The purpose of this feature is to give scout leaders, educators and naturalists an idea of some of the natural events coming up each month. We will try to cover a variety of natural events ranging from sky events to calling periods of amphibians, bird and mammal watching tips, prominent wildflowers and anything else that comes to mind. We will also note prominent constellations appearing over the eastern horizon at mid-evening each month for our area for those who would like to learn the constellations. If you have suggestions for other types of natural information you would like to see added to this calendar, let us know!
Note: You can click on the hyperlinks to learn more about some of the featured items. To return to the Calendar, hit the "back" button on your browser, NOT the "back" button on the web page. All charts are available in a "printer friendly" mode, with black stars on a white background. Left clicking on each chart will take you to a printable black and white image. Please note that images on these pages are meant to be displayed at 100%. If your browser zooms into a higher magnification than that, the images may lose quality.
Though we link book references to nationwide sources, we encourage you to support your local book store whenever possible.
Notes and Images From February 2018
It had been quite a while since I had seen and listened to this frog. We knew that the calling period peaked around the end of February, so we planned a trip west.
The calls of these frogs can be heard from a mile away! We arrived late on the evening of February 25th, and were greeted by some terrific choruses! The calls sound downright prehistoric, which of course they are. The call is a deep descending snore - Wahhh! To hear what it sounds like being right beside a Crawfish Frog chorus, click here.
At right is one of the many Fox Squirrels that appeared near our camping spot. They are not shy, and appear to be very well fed!
Sky Events for March 2018:
Daylight Savings Time begins on March 11th this year. The Spring Equinox, marking the beginning of spring in the Northern Hemisphere, occurs at 11:15am CDT on March 20th.
Note that all times are for the central time zone. Those in the eastern time zone should add an hour to these times.
Mercury sets in the southwest around 6:32pm CST at the beginning of the month, or about 50 minutes after sunset. It shouldn't be that hard to spot after sunset, because it's only one degree away from bright Venus (to the right of Venus) on March 3rd. It's a great time to look for the little fleet-footed planet, and it just gets better as the month goes on. Mercury reaches its greatest height above the horizon around the middle of March.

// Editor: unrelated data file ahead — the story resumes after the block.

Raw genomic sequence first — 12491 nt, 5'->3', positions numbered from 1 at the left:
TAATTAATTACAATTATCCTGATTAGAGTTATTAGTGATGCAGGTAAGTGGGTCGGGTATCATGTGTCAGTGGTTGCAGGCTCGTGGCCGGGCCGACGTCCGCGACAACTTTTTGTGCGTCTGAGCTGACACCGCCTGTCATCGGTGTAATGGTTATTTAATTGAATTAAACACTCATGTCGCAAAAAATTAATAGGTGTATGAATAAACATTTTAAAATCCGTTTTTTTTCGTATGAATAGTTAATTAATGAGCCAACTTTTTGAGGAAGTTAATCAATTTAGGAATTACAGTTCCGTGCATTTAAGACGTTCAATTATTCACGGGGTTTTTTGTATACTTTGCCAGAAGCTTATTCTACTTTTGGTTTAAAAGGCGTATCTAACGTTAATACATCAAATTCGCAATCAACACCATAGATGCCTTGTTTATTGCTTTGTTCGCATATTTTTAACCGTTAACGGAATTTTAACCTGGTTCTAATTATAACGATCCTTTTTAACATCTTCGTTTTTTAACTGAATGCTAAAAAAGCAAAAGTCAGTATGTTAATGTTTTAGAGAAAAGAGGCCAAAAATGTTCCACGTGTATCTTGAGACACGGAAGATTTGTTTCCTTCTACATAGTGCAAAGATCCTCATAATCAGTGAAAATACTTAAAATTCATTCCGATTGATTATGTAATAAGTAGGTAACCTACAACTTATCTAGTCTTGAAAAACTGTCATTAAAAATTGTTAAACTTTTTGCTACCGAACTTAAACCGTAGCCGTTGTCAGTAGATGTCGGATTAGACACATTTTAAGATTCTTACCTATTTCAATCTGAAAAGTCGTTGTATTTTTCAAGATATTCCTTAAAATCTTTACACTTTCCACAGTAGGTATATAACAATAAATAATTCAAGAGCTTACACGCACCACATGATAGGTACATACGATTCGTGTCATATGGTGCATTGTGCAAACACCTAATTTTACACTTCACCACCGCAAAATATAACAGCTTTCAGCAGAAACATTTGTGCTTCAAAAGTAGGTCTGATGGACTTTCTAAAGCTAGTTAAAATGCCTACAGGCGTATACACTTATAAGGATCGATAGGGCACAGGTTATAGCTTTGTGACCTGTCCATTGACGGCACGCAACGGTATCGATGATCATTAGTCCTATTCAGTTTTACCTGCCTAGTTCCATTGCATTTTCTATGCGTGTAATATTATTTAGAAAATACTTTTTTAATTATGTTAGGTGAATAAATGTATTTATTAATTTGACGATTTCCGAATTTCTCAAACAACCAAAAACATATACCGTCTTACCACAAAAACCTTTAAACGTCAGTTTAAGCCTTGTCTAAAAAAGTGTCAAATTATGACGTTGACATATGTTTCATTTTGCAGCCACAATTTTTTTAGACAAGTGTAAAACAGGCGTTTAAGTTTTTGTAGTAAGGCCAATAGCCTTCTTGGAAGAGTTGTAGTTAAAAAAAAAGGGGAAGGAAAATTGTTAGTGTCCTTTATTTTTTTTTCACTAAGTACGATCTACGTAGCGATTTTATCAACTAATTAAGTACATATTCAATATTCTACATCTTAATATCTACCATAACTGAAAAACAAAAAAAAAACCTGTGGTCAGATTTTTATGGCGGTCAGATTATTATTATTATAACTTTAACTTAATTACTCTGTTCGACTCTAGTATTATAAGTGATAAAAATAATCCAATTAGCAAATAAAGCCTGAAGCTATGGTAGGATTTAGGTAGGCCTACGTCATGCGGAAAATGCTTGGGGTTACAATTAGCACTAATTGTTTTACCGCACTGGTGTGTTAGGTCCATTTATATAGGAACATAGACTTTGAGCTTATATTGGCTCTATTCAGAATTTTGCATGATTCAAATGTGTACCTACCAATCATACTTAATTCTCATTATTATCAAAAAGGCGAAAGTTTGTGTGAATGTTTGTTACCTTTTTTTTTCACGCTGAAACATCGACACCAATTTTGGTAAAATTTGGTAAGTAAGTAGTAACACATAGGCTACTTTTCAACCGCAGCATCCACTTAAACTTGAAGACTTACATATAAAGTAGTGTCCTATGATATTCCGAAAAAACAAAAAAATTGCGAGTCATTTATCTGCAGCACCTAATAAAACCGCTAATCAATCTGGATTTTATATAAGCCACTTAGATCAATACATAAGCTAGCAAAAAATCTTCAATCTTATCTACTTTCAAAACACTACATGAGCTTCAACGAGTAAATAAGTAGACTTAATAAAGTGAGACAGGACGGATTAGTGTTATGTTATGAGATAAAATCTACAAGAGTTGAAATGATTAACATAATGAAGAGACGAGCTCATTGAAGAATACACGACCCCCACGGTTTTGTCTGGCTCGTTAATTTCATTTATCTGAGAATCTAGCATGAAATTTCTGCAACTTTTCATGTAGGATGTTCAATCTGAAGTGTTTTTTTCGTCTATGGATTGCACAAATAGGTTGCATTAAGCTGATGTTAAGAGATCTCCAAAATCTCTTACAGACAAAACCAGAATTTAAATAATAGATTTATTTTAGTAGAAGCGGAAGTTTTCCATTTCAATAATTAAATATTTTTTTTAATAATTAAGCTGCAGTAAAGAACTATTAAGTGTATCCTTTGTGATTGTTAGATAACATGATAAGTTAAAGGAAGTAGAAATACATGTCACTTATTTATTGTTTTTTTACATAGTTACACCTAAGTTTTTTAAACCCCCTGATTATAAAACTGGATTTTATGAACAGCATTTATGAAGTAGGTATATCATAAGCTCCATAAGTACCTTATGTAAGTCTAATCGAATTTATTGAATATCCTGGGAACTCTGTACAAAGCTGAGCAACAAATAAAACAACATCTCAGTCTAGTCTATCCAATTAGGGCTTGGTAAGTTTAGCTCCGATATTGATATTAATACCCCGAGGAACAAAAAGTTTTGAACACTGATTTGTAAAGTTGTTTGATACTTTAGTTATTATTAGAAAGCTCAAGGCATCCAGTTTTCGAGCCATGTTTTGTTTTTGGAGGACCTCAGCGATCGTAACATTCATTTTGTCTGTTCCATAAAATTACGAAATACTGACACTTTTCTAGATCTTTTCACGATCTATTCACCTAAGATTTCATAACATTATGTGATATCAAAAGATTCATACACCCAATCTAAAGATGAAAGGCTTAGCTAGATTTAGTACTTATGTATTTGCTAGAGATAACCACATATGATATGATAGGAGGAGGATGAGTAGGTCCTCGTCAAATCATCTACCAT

Venus sets in the southwest around 6:39pm CST at the beginning of the month. If you want to look at Venus with a telescope, try to look just as soon as it becomes visible against the bright twilight sky.
Marsis in Ophiuchus this month. It rises about 1:36am CST at the beginning of the month. It's still very small telescopically, only about 6.7 seconds of an arc in apparent diameter. But Mars makes its closest approach to Earth in 15 years this summer. So stay tuned!
Saturn is in Sagittarius this month. It rises about 2:45am CST at the beginning of the month. You'll get your best telescopic views just before dawn.
Constellations: The views below show the sky looking east at 9:30pm CDT on March 15th. The first view shows the sky with the constellation outlines and names depicted. Star and planet names are in green. Constellation names are in blue. The second view shows the same scene without labels.
The bright star
Bootes, the Herdsman, makes its
appearance this month in the early evening sky, a sure sign that Spring is here.
Virgo clears the horizon this month
Corvus, the Crow. The area
of sky encompassing
Leo, Virgo and
Como Berenices marks the heart of the great Virgo cluster of galaxies.
In the early morning hours Virgo will have risen high enough in the sky to
search for the many bright galaxies that are in this region.
in southern Virgo just above Corvus, is one of the easier galaxies to spot in
binoculars. Even so, you will need a dark and moonless night to be
As Ursa Major rises, you may want to track down the faint glow of
the great spiral galaxy Messier 51, the Whirlpool Galaxy. The
Whirlpool Galaxy is interacting with another small galaxy seen to the left
of it in the image above. In small telescopes you can just make out the
two brighter cores of the two, but in larger scopes you can trace out the